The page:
Saturday was our first big night out in a long time. (A “big night,” of course, means “the children were at home and we weren’t.”) A couple of months ago, we bought tickets for a Bill Cosby concert at the Tennessee Performing Arts Center in downtown Nashville, and earlier this week I made dinner reservations at what looked to be a nice restaurant with interesting items on the menu, such as bison sandwiches.
I’d like to try a bison sandwich someday, but we ended up walking out of the place. I’m not a hockey fan and didn’t think to check if the Predators were playing that night at the Bridgestone arena, which is three blocks from the restaurant. They were.
The restaurant was jammed with hockey fans, the staff was racing around trying to keep up, and nobody even acknowledged us for the first 10 minutes we stood there. The Cosby concert was at 8:00, so I’d made a 6:30 reservation, but we weren’t seated until nearly 7:00. We sat for another five minutes before a waiter dropped a couple of menus on the table and dashed off again. No “Let me tell you about the specials” or “May I get you something from the bar?” Just plop, plop, gone.
At that point, I said to my wife, “I’ve got a bad feeling about this.” She agreed and we left. Walking north towards the Performing Arts Center, we passed a few restaurants where we could’ve gotten a quick meal, but most of them had big TVs showing the Steelers-Ravens game. I was recording the game, and I hate learning the outcome of games I plan to watch later, especially playoffs. So we ended up at Sbarro (a sort of fast-food Italian restaurant, for those of you who don’t know), partly because we knew we’d be in and out quickly, and partly because they didn’t have a big TV showing the game.
So imagine how overjoyed I was when a pimply-faced twenty-something walked through the door, spotted a friend with whom he’d apparently had a football disagreement, and announced, “Hey, ass****! Pittsburgh won! Ha!”
Oh, thank you, thank you, thank you so much, you @#$%ing pea-brained pimply-faced little #$%@.
No, I don’t expect people to stop and ask themselves if perhaps someone within shouting distance might have recorded the game .. but really, is there ever a reason to walk into a public restaurant and yell to someone sitting across the room? (I mean, besides something like, “The building next door is on fire and you all should leave.”)
Since I believe in letting my hair down (metaphorically, of course) one or twice per month and eating whatever I want, we split portions of lasagna with meatballs, chicken parmesan, and one slice of pizza. Then we walked to the concert, with me still grumbling about the pimply-faced Steelers fan.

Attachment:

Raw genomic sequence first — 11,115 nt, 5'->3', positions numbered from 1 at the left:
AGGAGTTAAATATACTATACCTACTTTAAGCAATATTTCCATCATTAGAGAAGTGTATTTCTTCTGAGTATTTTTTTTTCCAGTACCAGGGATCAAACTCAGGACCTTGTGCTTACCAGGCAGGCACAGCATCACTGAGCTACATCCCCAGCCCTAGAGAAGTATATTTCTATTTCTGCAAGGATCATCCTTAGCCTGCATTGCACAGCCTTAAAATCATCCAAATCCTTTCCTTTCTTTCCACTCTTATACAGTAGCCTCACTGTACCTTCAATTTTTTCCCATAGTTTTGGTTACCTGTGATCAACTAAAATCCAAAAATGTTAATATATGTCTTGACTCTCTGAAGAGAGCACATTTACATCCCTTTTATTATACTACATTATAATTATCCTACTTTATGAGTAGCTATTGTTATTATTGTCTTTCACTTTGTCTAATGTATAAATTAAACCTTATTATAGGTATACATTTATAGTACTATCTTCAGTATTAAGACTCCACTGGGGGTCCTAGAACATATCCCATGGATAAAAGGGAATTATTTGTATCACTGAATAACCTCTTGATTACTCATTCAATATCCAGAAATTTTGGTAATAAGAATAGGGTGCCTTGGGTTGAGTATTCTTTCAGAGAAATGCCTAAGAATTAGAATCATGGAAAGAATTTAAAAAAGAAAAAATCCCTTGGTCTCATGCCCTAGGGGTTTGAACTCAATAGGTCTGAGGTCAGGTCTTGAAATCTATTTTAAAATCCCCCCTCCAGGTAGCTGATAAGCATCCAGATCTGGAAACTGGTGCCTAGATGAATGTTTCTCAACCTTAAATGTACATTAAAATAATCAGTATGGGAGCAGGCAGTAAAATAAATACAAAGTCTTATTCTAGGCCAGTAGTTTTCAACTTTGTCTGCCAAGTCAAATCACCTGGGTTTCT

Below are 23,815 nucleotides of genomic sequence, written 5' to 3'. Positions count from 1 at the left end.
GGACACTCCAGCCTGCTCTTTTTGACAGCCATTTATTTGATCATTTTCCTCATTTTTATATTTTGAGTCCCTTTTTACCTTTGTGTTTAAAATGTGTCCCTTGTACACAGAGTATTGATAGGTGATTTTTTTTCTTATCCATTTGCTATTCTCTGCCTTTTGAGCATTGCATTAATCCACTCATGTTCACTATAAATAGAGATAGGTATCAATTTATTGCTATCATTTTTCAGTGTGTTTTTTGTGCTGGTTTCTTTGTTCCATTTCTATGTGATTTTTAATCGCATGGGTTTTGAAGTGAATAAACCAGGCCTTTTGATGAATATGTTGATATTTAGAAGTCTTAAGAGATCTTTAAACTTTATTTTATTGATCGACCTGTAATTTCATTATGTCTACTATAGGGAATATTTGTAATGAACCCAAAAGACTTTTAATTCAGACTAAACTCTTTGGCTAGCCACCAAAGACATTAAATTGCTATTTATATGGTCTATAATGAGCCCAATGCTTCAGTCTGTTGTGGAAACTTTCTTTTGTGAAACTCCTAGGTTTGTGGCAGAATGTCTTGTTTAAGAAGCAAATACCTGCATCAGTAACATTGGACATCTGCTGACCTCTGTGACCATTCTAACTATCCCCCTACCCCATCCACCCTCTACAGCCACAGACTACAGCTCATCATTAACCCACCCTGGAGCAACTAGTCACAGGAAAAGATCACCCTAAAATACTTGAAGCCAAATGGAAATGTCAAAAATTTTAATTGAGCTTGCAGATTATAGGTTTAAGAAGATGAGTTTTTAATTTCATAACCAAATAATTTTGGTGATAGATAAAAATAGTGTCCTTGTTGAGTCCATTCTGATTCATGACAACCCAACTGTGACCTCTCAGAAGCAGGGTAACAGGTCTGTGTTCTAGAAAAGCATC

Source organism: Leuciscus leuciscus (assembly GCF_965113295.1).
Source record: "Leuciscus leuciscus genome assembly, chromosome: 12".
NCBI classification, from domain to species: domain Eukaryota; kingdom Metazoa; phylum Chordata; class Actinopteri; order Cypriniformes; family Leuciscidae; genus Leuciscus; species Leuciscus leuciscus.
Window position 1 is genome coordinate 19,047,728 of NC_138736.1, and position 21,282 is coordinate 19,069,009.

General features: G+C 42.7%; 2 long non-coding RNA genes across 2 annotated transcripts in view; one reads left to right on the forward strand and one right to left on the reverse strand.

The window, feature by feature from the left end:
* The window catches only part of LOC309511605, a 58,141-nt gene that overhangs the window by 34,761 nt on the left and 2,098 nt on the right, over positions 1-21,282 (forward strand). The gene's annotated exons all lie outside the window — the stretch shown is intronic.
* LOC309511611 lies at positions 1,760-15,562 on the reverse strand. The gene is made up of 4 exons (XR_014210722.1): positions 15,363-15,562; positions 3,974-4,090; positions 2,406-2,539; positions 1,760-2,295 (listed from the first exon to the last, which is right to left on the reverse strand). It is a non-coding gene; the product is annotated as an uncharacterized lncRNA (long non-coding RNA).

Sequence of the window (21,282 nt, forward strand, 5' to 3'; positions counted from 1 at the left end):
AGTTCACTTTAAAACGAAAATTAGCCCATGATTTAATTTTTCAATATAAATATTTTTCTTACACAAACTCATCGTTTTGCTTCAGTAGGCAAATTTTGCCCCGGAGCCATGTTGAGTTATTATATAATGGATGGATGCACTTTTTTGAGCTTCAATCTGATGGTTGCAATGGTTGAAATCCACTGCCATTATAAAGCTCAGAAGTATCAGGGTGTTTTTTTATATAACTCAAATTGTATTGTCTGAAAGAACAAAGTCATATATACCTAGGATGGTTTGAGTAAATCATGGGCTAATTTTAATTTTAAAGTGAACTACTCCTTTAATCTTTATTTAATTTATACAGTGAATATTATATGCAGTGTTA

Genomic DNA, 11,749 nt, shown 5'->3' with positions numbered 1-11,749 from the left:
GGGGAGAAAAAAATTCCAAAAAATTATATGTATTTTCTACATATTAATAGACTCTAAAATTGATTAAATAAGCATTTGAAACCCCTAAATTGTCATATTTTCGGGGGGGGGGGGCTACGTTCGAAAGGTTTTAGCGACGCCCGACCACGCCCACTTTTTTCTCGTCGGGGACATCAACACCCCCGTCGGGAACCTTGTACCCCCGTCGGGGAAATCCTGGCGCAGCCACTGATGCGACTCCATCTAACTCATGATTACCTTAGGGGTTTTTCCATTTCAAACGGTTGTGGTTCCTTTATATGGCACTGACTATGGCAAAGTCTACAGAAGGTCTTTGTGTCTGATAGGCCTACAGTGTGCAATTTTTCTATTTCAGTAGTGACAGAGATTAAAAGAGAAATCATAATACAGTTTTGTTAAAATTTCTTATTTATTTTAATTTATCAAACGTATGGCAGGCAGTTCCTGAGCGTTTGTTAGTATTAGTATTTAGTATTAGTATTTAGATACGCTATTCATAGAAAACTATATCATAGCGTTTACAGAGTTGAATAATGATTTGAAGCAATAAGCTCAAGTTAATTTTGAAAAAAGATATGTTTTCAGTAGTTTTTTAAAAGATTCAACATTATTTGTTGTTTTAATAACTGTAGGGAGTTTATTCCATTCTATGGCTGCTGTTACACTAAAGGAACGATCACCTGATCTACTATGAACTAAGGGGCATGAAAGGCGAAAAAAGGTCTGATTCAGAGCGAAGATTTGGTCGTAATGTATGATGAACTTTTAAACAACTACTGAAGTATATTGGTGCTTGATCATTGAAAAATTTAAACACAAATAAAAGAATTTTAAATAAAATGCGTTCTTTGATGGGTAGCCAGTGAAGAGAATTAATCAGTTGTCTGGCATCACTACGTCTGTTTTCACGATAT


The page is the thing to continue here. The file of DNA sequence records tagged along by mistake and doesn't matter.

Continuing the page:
If anyone can de-grumble me, it’s Bill Cosby. This was the third time I’ve seen him perform live, and all I can say is, he’s still the most delightful comedian ever. In one of the funniest bits of the whole show, he imitated how it sounded to him when his parents had an argument downstairs, while he listened to their muffled voices upstairs. He had the audience roaring for a full two minutes — without saying any real words. Just back-and-forth muffled voices, with all the laughs coming from changes in the vocal tones. (His father lost that argument, by the way.) Comic genius.
We walked the several blocks to where we’d parked and left just in time to run smack into bumper-to-bumper traffic leaving the hockey stadium. I now like hockey even less than before. For a little while there, it felt like being back in Los Angeles.
I had also recorded the Packers-Falcons game and decided I wanted a couple of Foster’s Lagers to go along with the game, so we stopped at a beer store on the way home. (In Tennessee, stores can either sell beer, or wine and liquor. I have no idea what that’s supposed to accomplish. Often the stores are side-by-side, with the same owner.) My wife went in to pick up the beer, because I figured if I did it, the clerk would surely greet me with something like, “Hey, how about that dramatic overtime win by the Falcons? Uh, sir, why are you leaving …?”
So I finished my big Saturday night enjoying a combination of football, beer, nuts and cheese. Since I’ve been experimenting with intermittent fasting, that made Sunday the perfect choice for an all-day fast. Perhaps denying myself any food the day after indulging appeals to some part of my consciousness conditioned by years of Catholic schooling.
Most days last week, I adopted the 8-hour window method of IF, which for me means limiting my food intake to between noon and 8:00 PM. That’s no big deal. It just means giving up my usual late-night snack.
But once again, I was surprised at how easy it was to go all day Sunday without eating. No low blood sugar, no mental fog, no urge to take anyone’s head off — although when my wife started describing an interesting pork recipe she’d just seen, I did say, “Uh … would you mind not talking about the delicious meals you’re planning to make?”
I had hunger pangs for the last two hours before bed last night, but ignored them. I’d planned to go to the gym this morning and work out — exercising in a fasted state is supposed to spur muscle growth — but remembered it was closed for Martin Luther King Day. So I did calisthenics and some power-band exercises to work my muscles. I finally had my first meal of bacon and eggs around 11:00 AM.
Now that I know I won’t be miserable, I’ll probably go for an all-day fast every Sunday. But if the Bears make it to the Super Bowl, I reserve the right to eat whatever I want on February 6th.
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